It’s a question we all have asked at one time or another.  When things don’t turn out the way we want, or expected; when the inevitable disappointments and tragedies of life force themselves on us, whether we actually voice it or not, the thought can easily cross our mind.  The truth is that there’s nothing wrong with asking, “Why Me?” The error is not in asking the question, but rather when and why we ask it.

Monday was my birthday. It was a great day, thanks mostly to my wonderful wife, Nola, who started the festivities on Friday night by kidnapping me and taking me to see “Captain America”. Not only that, but she took me to the Warren Theater, where we sat in the balcony where you can order from a menu and eat during the movie (we shared a personal supreme pizza and grilled chicken nachos – delicious!).  After that we went to a nearby shop for Italian gelato and coffee.  Then, on my birthday last night, she surprised me again with a delicious supper, topped of with birthday cake and ice cream.

Why me?

Nola and I are both in good enough health to work, to play, and enjoy life. Our physical needs are met beyond what we actually need to survive. Our family lives close by and we get to see them frequently.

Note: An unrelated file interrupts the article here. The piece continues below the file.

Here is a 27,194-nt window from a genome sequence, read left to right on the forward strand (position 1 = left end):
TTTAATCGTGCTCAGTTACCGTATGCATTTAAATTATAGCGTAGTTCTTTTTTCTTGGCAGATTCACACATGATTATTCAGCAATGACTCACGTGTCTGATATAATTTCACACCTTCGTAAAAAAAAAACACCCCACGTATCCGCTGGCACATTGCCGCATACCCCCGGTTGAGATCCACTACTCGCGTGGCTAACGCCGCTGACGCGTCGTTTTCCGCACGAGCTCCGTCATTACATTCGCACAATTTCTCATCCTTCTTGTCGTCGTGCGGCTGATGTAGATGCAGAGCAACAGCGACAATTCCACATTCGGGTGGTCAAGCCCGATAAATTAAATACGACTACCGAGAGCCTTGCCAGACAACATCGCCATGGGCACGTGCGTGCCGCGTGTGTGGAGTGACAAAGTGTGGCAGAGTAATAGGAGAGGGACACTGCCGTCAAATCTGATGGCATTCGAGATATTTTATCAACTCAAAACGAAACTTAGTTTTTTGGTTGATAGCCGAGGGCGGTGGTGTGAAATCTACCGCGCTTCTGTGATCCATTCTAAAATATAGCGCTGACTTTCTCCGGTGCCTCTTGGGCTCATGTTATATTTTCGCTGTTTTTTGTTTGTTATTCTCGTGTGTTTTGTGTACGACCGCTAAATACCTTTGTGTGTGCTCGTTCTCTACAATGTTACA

Nola loves her job, and we have a wonderful church home where I’m blessed to serve on staff.

Why me?

You see, we usually ask that question in response to negative events, revealing an underlying attitude that we deserve better than we’re getting, that maybe we’ve been “ripped off”. It’s as if we’re saying, “This is not right, and somebody’s got some explaining to do.” And the somebody we’re holding responsible for this horrible injustice is God. But in reality, when we suffer the effects of this sinful, broken world we live in, especially when our pain is the result of our own sin, the only reasonable question to ask is, “Why not me?”

Every day, we receive far more grace than we deserve or should ever expect, even in the darkest times. We really do not want God to give us what we deserve. When the sun is shining and the sky is blue, and we feel like life couldn’t possibly get any better – THAT is the time we should stop and ask, “Why me?” It’s also the question that will rise up inside of us when we consider what Jesus did at the cross, to reconcile us back to God by receiving His wrath for our sin.